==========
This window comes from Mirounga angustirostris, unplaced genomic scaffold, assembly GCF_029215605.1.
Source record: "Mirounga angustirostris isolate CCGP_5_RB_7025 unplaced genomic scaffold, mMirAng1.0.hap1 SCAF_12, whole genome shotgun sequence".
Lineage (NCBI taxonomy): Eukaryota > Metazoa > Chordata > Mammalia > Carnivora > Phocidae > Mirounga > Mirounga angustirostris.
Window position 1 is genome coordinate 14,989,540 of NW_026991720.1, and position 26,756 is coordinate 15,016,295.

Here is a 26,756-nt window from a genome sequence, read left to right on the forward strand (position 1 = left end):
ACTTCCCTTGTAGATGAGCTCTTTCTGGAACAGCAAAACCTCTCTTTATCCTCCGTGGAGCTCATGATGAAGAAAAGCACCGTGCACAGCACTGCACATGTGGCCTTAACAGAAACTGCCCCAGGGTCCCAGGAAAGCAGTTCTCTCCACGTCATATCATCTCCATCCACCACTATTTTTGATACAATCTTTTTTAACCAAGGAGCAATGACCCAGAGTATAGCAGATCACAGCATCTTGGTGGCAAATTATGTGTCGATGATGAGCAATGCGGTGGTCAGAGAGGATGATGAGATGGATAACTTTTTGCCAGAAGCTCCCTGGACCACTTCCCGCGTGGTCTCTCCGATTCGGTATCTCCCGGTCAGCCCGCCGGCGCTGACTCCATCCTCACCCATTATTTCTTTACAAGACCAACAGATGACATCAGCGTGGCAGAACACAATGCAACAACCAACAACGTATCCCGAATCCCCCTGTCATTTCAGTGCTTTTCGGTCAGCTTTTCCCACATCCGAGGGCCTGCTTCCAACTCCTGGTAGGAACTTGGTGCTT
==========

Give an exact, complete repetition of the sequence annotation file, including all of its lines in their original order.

This window comes from Mirounga angustirostris, unplaced genomic scaffold, assembly GCF_029215605.1.
Source record: "Mirounga angustirostris isolate CCGP_5_RB_7025 unplaced genomic scaffold, mMirAng1.0.hap1 SCAF_12, whole genome shotgun sequence".
Lineage (NCBI taxonomy): Eukaryota > Metazoa > Chordata > Mammalia > Carnivora > Phocidae > Mirounga > Mirounga angustirostris.
Window position 1 is genome coordinate 14,989,540 of NW_026991720.1, and position 26,756 is coordinate 15,016,295.

Here is a 26,756-nt window from a genome sequence, read left to right on the forward strand (position 1 = left end):
ACTTCCCTTGTAGATGAGCTCTTTCTGGAACAGCAAAACCTCTCTTTATCCTCCGTGGAGCTCATGATGAAGAAAAGCACCGTGCACAGCACTGCACATGTGGCCTTAACAGAAACTGCCCCAGGGTCCCAGGAAAGCAGTTCTCTCCACGTCATATCATCTCCATCCACCACTATTTTTGATACAATCTTTTTTAACCAAGGAGCAATGACCCAGAGTATAGCAGATCACAGCATCTTGGTGGCAAATTATGTGTCGATGATGAGCAATGCGGTGGTCAGAGAGGATGATGAGATGGATAACTTTTTGCCAGAAGCTCCCTGGACCACTTCCCGCGTGGTCTCTCCGATTCGGTATCTCCCGGTCAGCCCGCCGGCGCTGACTCCATCCTCACCCATTATTTCTTTACAAGACCAACAGATGACATCAGCGTGGCAGAACACAATGCAACAACCAACAACGTATCCCGAATCCCCCTGTCATTTCAGTGCTTTTCGGTCAGCTTTTCCCACATCCGAGGGCCTGCTTCCAACTCCTGGTAGGAACTTGGTGCTT